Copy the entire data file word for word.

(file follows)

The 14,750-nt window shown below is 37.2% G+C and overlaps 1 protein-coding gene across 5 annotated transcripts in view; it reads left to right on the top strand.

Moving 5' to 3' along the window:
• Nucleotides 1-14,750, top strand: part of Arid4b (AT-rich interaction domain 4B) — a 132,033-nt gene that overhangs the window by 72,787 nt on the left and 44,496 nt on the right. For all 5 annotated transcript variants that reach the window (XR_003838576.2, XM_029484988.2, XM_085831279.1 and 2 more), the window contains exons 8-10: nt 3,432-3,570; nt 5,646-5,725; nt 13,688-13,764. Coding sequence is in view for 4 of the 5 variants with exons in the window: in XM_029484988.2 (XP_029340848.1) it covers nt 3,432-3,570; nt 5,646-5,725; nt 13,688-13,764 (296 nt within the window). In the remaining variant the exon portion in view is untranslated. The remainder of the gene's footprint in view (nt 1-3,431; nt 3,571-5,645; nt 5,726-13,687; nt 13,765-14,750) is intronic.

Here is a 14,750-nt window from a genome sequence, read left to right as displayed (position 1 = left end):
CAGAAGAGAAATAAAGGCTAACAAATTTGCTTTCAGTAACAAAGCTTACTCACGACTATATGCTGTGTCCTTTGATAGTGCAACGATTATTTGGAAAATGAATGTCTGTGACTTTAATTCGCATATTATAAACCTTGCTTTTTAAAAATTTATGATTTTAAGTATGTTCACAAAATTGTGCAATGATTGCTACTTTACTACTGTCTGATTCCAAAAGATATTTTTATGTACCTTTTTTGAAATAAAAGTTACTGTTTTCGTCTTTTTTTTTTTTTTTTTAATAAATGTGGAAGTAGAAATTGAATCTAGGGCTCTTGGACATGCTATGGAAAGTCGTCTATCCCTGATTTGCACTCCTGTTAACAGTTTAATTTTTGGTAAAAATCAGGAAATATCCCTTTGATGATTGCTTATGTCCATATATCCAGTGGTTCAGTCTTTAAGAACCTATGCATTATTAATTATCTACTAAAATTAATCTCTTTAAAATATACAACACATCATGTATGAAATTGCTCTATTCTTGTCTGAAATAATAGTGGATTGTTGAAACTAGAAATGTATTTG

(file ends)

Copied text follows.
The 14,750-nt window shown below is 37.2% G+C and overlaps 1 protein-coding gene across 5 annotated transcripts in view; it reads left to right on the top strand.

Moving 5' to 3' along the window:
• Nucleotides 1-14,750, top strand: part of Arid4b (AT-rich interaction domain 4B) — a 132,033-nt gene that overhangs the window by 72,787 nt on the left and 44,496 nt on the right. For all 5 annotated transcript variants that reach the window (XR_003838576.2, XM_029484988.2, XM_085831279.1 and 2 more), the window contains exons 8-10: nt 3,432-3,570; nt 5,646-5,725; nt 13,688-13,764. Coding sequence is in view for 4 of the 5 variants with exons in the window: in XM_029484988.2 (XP_029340848.1) it covers nt 3,432-3,570; nt 5,646-5,725; nt 13,688-13,764 (296 nt within the window). In the remaining variant the exon portion in view is untranslated. The remainder of the gene's footprint in view (nt 1-3,431; nt 3,571-5,645; nt 5,726-13,687; nt 13,765-14,750) is intronic.

Here is a 14,750-nt window from a genome sequence, read left to right as displayed (position 1 = left end):
CAGAAGAGAAATAAAGGCTAACAAATTTGCTTTCAGTAACAAAGCTTACTCACGACTATATGCTGTGTCCTTTGATAGTGCAACGATTATTTGGAAAATGAATGTCTGTGACTTTAATTCGCATATTATAAACCTTGCTTTTTAAAAATTTATGATTTTAAGTATGTTCACAAAATTGTGCAATGATTGCTACTTTACTACTGTCTGATTCCAAAAGATATTTTTATGTACCTTTTTTGAAATAAAAGTTACTGTTTTCGTCTTTTTTTTTTTTTTTTTAATAAATGTGGAAGTAGAAATTGAATCTAGGGCTCTTGGACATGCTATGGAAAGTCGTCTATCCCTGATTTGCACTCCTGTTAACAGTTTAATTTTTGGTAAAAATCAGGAAATATCCCTTTGATGATTGCTTATGTCCATATATCCAGTGGTTCAGTCTTTAAGAACCTATGCATTATTAATTATCTACTAAAATTAATCTCTTTAAAATATACAACACATCATGTATGAAATTGCTCTATTCTTGTCTGAAATAATAGTGGATTGTTGAAACTAGAAATGTATTTG